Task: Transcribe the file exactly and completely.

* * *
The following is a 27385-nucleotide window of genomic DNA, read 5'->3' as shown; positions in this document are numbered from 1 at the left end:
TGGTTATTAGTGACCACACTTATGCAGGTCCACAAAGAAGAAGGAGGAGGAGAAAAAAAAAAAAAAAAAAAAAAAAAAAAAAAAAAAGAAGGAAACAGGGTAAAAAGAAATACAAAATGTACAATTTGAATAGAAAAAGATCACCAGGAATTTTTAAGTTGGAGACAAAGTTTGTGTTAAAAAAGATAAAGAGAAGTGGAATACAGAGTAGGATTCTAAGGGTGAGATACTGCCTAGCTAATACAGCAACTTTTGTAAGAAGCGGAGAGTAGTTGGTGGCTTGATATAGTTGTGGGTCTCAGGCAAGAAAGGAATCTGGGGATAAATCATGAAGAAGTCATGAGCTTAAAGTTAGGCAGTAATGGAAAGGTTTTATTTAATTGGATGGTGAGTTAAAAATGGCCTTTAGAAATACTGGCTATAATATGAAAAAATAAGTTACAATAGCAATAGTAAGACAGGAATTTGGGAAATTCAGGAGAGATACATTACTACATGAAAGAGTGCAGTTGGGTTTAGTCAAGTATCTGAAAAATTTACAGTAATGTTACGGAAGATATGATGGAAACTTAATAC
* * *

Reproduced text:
The following is a 27385-nucleotide window of genomic DNA, read 5'->3' as shown; positions in this document are numbered from 1 at the left end:
TGGTTATTAGTGACCACACTTATGCAGGTCCACAAAGAAGAAGGAGGAGGAGAAAAAAAAAAAAAAAAAAAAAAAAAAAAAAAAAAAGAAGGAAACAGGGTAAAAAGAAATACAAAATGTACAATTTGAATAGAAAAAGATCACCAGGAATTTTTAAGTTGGAGACAAAGTTTGTGTTAAAAAAGATAAAGAGAAGTGGAATACAGAGTAGGATTCTAAGGGTGAGATACTGCCTAGCTAATACAGCAACTTTTGTAAGAAGCGGAGAGTAGTTGGTGGCTTGATATAGTTGTGGGTCTCAGGCAAGAAAGGAATCTGGGGATAAATCATGAAGAAGTCATGAGCTTAAAGTTAGGCAGTAATGGAAAGGTTTTATTTAATTGGATGGTGAGTTAAAAATGGCCTTTAGAAATACTGGCTATAATATGAAAAAATAAGTTACAATAGCAATAGTAAGACAGGAATTTGGGAAATTCAGGAGAGATACATTACTACATGAAAGAGTGCAGTTGGGTTTAGTCAAGTATCTGAAAAATTTACAGTAATGTTACGGAAGATATGATGGAAACTTAATAC